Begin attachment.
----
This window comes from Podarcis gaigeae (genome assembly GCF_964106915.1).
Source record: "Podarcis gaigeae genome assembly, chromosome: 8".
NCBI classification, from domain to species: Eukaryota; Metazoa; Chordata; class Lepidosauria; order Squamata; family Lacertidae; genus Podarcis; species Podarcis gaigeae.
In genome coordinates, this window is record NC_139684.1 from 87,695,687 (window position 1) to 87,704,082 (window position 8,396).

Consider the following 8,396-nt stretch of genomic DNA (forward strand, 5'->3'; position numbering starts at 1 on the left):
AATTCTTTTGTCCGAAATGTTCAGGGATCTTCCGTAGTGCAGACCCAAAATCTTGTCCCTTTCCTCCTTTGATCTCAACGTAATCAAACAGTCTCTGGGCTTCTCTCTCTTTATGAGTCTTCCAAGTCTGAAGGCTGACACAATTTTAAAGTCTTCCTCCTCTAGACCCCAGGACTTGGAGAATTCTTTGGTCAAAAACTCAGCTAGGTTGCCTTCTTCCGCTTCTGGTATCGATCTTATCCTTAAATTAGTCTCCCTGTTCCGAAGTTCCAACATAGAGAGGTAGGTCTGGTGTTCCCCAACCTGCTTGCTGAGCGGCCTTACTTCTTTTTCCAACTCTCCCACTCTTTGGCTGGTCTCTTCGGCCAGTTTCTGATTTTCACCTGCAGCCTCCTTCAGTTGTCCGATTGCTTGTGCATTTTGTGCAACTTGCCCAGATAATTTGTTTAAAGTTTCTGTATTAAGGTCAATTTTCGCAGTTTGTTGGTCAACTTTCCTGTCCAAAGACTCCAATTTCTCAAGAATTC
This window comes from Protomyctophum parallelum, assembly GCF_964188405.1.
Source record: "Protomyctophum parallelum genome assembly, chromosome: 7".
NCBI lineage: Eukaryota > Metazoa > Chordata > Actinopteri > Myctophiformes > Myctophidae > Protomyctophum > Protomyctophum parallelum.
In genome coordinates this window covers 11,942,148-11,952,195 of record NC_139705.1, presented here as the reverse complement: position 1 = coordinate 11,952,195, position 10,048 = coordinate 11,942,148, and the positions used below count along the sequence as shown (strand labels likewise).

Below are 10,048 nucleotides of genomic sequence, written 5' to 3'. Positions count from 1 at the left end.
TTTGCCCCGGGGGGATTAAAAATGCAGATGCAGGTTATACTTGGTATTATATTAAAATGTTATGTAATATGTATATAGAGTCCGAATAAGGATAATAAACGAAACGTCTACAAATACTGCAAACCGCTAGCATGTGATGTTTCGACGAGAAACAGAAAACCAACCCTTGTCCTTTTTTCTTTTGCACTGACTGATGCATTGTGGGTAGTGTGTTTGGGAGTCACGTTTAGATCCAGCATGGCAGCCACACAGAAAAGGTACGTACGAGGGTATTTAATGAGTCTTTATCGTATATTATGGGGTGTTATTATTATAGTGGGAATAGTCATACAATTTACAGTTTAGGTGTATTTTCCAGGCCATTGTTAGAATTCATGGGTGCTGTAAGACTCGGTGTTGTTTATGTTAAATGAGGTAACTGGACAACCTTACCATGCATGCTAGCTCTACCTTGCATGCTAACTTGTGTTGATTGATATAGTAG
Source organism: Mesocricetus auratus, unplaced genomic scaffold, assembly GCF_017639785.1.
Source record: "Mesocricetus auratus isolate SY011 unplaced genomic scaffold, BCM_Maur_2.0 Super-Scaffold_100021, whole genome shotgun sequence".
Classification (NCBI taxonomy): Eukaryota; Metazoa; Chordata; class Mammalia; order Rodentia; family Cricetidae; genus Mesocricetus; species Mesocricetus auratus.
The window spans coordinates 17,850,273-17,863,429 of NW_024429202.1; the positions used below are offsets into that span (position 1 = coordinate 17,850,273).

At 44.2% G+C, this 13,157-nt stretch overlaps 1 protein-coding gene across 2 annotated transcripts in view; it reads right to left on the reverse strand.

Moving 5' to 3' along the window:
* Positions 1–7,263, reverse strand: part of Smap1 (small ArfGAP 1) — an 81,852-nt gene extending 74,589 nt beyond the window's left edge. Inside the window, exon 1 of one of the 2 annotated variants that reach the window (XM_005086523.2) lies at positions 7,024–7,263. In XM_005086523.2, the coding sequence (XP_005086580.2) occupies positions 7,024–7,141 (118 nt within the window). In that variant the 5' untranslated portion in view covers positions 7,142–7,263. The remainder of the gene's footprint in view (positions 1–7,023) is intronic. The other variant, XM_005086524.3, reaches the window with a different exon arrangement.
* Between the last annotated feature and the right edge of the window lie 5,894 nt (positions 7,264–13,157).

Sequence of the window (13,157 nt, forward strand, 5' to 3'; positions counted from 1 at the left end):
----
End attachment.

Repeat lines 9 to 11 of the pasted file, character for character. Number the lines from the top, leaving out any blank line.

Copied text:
NCBI lineage: Eukaryota > Metazoa > Chordata > Actinopteri > Myctophiformes > Myctophidae > Protomyctophum > Protomyctophum parallelum.
In genome coordinates this window covers 11,942,148-11,952,195 of record NC_139705.1, presented here as the reverse complement: position 1 = coordinate 11,952,195, position 10,048 = coordinate 11,942,148, and the positions used below count along the sequence as shown (strand labels likewise).

Below are 10,048 nucleotides of genomic sequence, written 5' to 3'. Positions count from 1 at the left end.